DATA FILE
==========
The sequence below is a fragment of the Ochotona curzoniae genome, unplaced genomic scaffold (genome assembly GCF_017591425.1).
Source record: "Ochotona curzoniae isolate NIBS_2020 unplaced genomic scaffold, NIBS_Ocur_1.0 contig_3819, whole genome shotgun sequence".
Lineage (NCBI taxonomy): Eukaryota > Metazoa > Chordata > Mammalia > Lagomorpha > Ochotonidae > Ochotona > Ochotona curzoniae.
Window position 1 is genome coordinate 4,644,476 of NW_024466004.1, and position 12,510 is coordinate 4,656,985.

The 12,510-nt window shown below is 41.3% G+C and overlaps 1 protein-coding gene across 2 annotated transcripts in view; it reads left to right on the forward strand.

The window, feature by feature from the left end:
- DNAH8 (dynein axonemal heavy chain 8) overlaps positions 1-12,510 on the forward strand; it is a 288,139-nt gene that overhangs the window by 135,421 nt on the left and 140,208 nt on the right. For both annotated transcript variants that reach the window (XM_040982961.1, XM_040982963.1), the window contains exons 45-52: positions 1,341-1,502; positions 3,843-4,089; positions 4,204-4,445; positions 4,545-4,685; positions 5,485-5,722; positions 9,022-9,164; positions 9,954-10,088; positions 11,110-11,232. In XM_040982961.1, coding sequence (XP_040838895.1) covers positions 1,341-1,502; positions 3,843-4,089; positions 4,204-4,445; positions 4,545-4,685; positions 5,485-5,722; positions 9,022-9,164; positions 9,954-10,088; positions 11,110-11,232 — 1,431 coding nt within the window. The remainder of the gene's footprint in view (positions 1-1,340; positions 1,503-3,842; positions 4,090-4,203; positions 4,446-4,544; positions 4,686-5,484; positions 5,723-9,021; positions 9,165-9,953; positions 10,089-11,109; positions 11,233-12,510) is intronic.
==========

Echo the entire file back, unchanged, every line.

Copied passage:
The sequence below is a fragment of the Ochotona curzoniae genome, unplaced genomic scaffold (genome assembly GCF_017591425.1).
Source record: "Ochotona curzoniae isolate NIBS_2020 unplaced genomic scaffold, NIBS_Ocur_1.0 contig_3819, whole genome shotgun sequence".
Lineage (NCBI taxonomy): Eukaryota > Metazoa > Chordata > Mammalia > Lagomorpha > Ochotonidae > Ochotona > Ochotona curzoniae.
Window position 1 is genome coordinate 4,644,476 of NW_024466004.1, and position 12,510 is coordinate 4,656,985.

The 12,510-nt window shown below is 41.3% G+C and overlaps 1 protein-coding gene across 2 annotated transcripts in view; it reads left to right on the forward strand.

The window, feature by feature from the left end:
- DNAH8 (dynein axonemal heavy chain 8) overlaps positions 1-12,510 on the forward strand; it is a 288,139-nt gene that overhangs the window by 135,421 nt on the left and 140,208 nt on the right. For both annotated transcript variants that reach the window (XM_040982961.1, XM_040982963.1), the window contains exons 45-52: positions 1,341-1,502; positions 3,843-4,089; positions 4,204-4,445; positions 4,545-4,685; positions 5,485-5,722; positions 9,022-9,164; positions 9,954-10,088; positions 11,110-11,232. In XM_040982961.1, coding sequence (XP_040838895.1) covers positions 1,341-1,502; positions 3,843-4,089; positions 4,204-4,445; positions 4,545-4,685; positions 5,485-5,722; positions 9,022-9,164; positions 9,954-10,088; positions 11,110-11,232 — 1,431 coding nt within the window. The remainder of the gene's footprint in view (positions 1-1,340; positions 1,503-3,842; positions 4,090-4,203; positions 4,446-4,544; positions 4,686-5,484; positions 5,723-9,021; positions 9,165-9,953; positions 10,089-11,109; positions 11,233-12,510) is intronic.